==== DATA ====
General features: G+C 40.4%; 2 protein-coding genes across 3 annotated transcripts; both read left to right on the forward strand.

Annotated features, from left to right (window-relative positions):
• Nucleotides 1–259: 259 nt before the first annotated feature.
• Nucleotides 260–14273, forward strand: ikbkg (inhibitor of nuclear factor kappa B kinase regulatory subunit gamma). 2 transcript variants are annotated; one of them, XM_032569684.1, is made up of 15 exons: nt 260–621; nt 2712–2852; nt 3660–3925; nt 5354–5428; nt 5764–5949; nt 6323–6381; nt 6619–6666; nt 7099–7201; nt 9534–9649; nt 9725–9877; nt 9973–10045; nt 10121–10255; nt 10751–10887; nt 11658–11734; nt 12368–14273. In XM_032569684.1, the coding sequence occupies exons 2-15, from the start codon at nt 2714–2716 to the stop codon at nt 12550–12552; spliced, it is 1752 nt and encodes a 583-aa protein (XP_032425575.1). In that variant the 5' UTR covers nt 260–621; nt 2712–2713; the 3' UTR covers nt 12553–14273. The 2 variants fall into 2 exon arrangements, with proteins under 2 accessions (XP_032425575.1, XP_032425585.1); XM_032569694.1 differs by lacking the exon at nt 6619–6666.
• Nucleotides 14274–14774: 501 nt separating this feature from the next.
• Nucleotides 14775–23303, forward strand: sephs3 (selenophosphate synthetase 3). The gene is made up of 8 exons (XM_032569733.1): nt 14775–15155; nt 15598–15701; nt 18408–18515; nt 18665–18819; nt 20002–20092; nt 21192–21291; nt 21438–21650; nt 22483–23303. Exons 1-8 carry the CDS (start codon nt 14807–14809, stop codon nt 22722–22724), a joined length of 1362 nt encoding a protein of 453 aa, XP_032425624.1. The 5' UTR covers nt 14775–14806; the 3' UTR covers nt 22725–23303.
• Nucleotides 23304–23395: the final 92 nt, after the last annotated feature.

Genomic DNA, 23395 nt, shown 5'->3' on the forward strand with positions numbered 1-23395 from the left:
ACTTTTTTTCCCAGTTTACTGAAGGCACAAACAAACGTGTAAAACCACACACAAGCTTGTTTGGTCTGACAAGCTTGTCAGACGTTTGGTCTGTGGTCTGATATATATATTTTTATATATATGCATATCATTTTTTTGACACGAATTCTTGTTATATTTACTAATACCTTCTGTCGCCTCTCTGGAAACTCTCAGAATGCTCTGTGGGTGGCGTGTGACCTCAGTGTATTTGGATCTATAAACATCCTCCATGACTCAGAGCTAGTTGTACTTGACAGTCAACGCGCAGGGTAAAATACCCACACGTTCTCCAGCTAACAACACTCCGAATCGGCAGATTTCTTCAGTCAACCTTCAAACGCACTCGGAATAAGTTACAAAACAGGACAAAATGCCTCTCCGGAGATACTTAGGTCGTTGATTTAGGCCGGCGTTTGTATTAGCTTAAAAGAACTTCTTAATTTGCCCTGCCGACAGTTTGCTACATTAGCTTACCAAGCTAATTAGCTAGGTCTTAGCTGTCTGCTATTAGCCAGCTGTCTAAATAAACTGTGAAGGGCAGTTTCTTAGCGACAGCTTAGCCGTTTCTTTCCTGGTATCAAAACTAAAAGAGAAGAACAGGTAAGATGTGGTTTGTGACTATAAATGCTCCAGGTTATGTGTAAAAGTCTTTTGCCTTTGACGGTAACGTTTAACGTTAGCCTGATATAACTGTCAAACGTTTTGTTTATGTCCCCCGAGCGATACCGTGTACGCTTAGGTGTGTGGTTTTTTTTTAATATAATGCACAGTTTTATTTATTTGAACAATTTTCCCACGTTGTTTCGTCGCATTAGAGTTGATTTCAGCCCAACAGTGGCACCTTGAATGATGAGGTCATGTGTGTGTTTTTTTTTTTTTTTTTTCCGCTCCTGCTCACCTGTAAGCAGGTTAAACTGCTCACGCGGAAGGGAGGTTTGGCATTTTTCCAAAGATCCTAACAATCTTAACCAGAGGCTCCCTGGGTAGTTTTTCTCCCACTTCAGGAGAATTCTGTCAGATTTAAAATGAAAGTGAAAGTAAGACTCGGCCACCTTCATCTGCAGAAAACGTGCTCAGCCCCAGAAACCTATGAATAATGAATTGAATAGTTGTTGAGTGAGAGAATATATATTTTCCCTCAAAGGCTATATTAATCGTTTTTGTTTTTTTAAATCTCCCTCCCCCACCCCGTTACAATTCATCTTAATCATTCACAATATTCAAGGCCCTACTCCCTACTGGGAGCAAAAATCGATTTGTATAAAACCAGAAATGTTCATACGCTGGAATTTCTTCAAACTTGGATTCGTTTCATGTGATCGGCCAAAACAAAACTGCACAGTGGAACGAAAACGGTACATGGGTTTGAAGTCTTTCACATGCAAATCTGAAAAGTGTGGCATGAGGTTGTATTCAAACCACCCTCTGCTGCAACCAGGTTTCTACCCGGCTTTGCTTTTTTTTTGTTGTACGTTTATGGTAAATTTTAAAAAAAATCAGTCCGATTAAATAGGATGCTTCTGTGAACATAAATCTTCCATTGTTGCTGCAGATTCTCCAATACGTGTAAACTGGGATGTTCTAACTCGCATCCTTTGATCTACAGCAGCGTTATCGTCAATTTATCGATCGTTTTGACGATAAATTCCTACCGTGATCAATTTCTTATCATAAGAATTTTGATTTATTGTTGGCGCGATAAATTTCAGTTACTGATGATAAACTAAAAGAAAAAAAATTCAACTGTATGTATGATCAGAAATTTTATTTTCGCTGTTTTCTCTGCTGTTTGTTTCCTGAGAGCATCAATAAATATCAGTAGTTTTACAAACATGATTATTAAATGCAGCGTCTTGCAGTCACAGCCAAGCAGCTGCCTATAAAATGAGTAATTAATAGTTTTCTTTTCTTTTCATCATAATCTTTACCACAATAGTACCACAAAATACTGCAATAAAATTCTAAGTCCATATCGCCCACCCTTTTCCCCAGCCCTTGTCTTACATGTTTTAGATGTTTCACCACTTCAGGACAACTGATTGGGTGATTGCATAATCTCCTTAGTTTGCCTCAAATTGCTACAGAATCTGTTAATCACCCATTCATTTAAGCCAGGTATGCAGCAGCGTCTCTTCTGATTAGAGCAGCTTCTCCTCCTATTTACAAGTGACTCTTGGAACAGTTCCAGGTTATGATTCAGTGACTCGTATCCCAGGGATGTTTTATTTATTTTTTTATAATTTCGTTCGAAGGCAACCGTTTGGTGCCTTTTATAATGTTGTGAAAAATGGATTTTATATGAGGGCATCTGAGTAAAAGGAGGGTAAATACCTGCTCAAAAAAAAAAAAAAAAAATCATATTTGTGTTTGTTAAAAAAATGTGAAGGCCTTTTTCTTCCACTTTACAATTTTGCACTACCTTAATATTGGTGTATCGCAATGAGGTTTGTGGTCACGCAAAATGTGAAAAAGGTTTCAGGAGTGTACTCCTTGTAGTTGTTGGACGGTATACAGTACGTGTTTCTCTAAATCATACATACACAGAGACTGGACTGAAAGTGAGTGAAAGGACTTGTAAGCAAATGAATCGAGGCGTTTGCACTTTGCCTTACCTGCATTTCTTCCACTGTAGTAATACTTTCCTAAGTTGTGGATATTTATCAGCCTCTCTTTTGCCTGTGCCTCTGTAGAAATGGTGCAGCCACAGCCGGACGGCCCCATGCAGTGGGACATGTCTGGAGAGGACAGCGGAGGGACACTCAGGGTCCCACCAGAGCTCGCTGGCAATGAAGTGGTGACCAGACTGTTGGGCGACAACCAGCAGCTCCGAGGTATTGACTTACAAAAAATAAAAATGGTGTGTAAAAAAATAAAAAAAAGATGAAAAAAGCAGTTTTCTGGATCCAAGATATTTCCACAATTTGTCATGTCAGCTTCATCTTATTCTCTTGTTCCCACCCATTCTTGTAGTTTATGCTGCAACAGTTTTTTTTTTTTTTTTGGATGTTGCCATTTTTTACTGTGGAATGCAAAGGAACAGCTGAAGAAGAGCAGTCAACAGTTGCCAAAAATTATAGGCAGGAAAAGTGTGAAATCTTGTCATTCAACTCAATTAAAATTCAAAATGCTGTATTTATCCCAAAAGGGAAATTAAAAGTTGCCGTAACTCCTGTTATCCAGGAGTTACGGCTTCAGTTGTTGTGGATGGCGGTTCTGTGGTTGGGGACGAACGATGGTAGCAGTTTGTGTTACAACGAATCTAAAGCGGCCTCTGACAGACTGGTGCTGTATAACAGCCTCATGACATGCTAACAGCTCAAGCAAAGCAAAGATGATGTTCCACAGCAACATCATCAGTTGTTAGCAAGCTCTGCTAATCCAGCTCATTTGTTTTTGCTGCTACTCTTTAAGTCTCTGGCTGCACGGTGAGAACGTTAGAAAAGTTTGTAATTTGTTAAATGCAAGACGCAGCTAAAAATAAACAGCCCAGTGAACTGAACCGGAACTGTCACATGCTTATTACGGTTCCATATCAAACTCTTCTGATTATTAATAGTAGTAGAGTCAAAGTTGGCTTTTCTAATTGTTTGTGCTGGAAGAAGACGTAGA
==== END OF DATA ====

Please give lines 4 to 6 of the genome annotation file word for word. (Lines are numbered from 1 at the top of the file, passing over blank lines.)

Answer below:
• Nucleotides 260–14273, forward strand: ikbkg (inhibitor of nuclear factor kappa B kinase regulatory subunit gamma). 2 transcript variants are annotated; one of them, XM_032569684.1, is made up of 15 exons: nt 260–621; nt 2712–2852; nt 3660–3925; nt 5354–5428; nt 5764–5949; nt 6323–6381; nt 6619–6666; nt 7099–7201; nt 9534–9649; nt 9725–9877; nt 9973–10045; nt 10121–10255; nt 10751–10887; nt 11658–11734; nt 12368–14273. In XM_032569684.1, the coding sequence occupies exons 2-15, from the start codon at nt 2714–2716 to the stop codon at nt 12550–12552; spliced, it is 1752 nt and encodes a 583-aa protein (XP_032425575.1). In that variant the 5' UTR covers nt 260–621; nt 2712–2713; the 3' UTR covers nt 12553–14273. The 2 variants fall into 2 exon arrangements, with proteins under 2 accessions (XP_032425575.1, XP_032425585.1); XM_032569694.1 differs by lacking the exon at nt 6619–6666.
• Nucleotides 14274–14774: 501 nt separating this feature from the next.
• Nucleotides 14775–23303, forward strand: sephs3 (selenophosphate synthetase 3). The gene is made up of 8 exons (XM_032569733.1): nt 14775–15155; nt 15598–15701; nt 18408–18515; nt 18665–18819; nt 20002–20092; nt 21192–21291; nt 21438–21650; nt 22483–23303. Exons 1-8 carry the CDS (start codon nt 14807–14809, stop codon nt 22722–22724), a joined length of 1362 nt encoding a protein of 453 aa, XP_032425624.1. The 5' UTR covers nt 14775–14806; the 3' UTR covers nt 22725–23303.